The future tenants of a historic Derby pub will be offered more money and have their rent and bills paid. The brewery which owns the Abbey has improved its offer to prospective operators of the pub which has been closed since November 2019.
Following a meeting with Derby City Councillor for Darley, Alan Grimadell, Samuel Smiths brewery will now pay the Abbey pub’s next tenants £42,640 between them – up from £40,000 originally being offered – and pay all utility bills and rent. The Grade II*-listed pub, which is one of the last remaining parts of the biggest monastic establishment in medieval Derbyshire, has been closed for two years.
Attempts to find an owner have thus far been fruitless, despite the brewery reporting that several applications had been made to run the pub. Following the meeting on Thursday, March 10, Cllr Grimadell, who is also Deputy Mayor of the City of Derby, said: “I am pleased the brewery have increased the pay to £42,640.
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They will also provide a week’s training in Tadcaster where the couple would stay in a hotel free of charge. They assured me The Abbey still has the heat on to keep the property warm and contractors visit the pub on a regular basis. The kitchen has also been fully refurbished following a fire several years ago.”
Cllr Grimadell announced that a meeting had been scheduled in February, enlisting the support of Derby North MP, Amanda Solloway among others, alongside the work of fellow Darley councillor, Martin Repton. At the meeting, Cllr Grimadell also reiterated his desire to hold an Open Day at the pub for prospective tenants, an idea which the brewery said it would take on board. Samuel Smiths, based in Tadcaster in North Yorkshire, is well-known for only selling its own beer at low prices in its pubs, which do not permit music phones, laptops or swearing. It owns over 200 establishments nationwide.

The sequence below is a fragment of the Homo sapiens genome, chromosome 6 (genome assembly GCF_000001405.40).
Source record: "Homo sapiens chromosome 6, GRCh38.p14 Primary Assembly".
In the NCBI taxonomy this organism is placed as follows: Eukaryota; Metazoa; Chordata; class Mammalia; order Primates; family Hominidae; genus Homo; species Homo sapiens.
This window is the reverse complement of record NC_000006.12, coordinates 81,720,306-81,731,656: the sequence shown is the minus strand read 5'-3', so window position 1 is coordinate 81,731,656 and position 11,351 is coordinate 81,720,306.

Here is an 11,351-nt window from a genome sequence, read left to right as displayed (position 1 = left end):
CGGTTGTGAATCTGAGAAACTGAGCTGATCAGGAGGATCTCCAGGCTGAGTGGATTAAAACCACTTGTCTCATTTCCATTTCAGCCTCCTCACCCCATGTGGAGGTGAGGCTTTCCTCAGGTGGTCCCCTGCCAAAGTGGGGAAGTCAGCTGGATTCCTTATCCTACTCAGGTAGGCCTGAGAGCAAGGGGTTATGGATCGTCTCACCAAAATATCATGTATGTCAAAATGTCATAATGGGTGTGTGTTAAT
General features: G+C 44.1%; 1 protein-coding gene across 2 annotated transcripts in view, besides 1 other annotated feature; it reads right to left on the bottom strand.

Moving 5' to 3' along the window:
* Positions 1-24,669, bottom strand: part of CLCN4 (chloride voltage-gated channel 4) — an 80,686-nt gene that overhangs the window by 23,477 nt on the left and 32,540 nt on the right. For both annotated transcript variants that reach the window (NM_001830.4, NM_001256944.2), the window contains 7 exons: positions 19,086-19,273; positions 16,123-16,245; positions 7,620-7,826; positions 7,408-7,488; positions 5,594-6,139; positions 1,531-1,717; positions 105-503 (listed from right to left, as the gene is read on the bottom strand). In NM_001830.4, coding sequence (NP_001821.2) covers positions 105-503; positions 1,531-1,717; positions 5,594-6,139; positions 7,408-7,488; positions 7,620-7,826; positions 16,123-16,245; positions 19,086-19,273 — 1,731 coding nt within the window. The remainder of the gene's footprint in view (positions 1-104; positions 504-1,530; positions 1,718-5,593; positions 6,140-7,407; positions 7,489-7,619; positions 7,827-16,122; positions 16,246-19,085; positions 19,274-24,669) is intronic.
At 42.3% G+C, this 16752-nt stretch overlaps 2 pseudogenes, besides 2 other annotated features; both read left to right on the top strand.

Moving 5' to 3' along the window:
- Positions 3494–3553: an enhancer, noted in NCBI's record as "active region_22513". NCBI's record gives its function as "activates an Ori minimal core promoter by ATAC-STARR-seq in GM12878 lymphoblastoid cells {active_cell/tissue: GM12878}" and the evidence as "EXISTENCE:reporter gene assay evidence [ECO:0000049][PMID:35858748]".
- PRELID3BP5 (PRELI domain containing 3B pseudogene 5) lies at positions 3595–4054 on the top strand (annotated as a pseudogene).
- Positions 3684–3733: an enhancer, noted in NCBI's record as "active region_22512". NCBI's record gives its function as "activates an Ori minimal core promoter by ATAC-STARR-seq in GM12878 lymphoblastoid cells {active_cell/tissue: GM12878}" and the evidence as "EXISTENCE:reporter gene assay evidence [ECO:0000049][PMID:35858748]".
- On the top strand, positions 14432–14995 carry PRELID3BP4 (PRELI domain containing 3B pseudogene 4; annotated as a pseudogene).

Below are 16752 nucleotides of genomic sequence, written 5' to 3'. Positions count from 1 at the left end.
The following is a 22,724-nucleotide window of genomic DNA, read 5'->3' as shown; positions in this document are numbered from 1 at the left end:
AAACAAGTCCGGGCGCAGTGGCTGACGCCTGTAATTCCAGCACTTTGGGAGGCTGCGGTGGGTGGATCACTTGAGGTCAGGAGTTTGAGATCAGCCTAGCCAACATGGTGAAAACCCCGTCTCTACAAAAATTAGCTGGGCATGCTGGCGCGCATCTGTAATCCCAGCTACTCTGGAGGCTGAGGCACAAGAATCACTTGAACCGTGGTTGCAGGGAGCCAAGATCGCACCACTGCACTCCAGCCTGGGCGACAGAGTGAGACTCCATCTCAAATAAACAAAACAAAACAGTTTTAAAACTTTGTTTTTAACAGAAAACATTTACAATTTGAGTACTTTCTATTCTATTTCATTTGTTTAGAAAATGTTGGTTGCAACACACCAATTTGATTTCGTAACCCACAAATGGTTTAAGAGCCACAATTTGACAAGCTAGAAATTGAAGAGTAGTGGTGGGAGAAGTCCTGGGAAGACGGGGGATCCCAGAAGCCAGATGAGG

Members of the local community have also called for action to return the pub to its former glory, with over 2,300 people signing an online petition created by local campaigner Carmel Swan and Cllr Repton. It became a ‘tied house’ with Samuel Smiths in 1979, meaning unlike a free house it must sell the beer of that brewery.
Do you have any memories of using the pub before 2019? Let us know in the comments section.
The building was previously turned into tenements to secure its future following the dissolution of the monastery. Its status is protected by being Grade II*-listed, meaning it is considered of higher importance than Grade II buildings, which are buildings of special interest which warrant every effort to preserve them.
The star means that the building is considered to be particularly important, of more than special interest. Linda Stuart of Samuel Smiths brewery said: “It has been a very difficult time for the hospitality industry with Covid-19 which we believe has affected the levels of interest we’ve received in running The Abbey.
However, we take our responsibility to this building and the pub very seriously and are keen to see a management couple take it on as soon as possible. We offer full training and I am happy to speak to anyone interested in running the pub.”
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Anyone interested in running The Abbey can email email@example.com or firstname.lastname@example.org.